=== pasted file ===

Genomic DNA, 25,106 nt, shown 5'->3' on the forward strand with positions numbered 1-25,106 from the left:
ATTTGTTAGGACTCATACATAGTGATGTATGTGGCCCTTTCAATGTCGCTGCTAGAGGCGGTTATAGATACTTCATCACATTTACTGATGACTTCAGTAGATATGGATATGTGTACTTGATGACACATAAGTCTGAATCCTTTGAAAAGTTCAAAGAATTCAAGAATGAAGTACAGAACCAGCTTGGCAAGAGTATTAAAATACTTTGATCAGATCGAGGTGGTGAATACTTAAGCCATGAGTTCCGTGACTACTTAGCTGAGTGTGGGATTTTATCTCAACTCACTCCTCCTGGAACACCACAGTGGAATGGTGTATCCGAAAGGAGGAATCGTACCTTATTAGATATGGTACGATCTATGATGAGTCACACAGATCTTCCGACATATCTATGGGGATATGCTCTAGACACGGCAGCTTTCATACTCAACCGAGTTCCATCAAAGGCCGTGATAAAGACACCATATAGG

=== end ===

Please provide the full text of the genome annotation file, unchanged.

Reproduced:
Genomic DNA, 25,106 nt, shown 5'->3' on the forward strand with positions numbered 1-25,106 from the left:
ATTTGTTAGGACTCATACATAGTGATGTATGTGGCCCTTTCAATGTCGCTGCTAGAGGCGGTTATAGATACTTCATCACATTTACTGATGACTTCAGTAGATATGGATATGTGTACTTGATGACACATAAGTCTGAATCCTTTGAAAAGTTCAAAGAATTCAAGAATGAAGTACAGAACCAGCTTGGCAAGAGTATTAAAATACTTTGATCAGATCGAGGTGGTGAATACTTAAGCCATGAGTTCCGTGACTACTTAGCTGAGTGTGGGATTTTATCTCAACTCACTCCTCCTGGAACACCACAGTGGAATGGTGTATCCGAAAGGAGGAATCGTACCTTATTAGATATGGTACGATCTATGATGAGTCACACAGATCTTCCGACATATCTATGGGGATATGCTCTAGACACGGCAGCTTTCATACTCAACCGAGTTCCATCAAAGGCCGTGATAAAGACACCATATAGG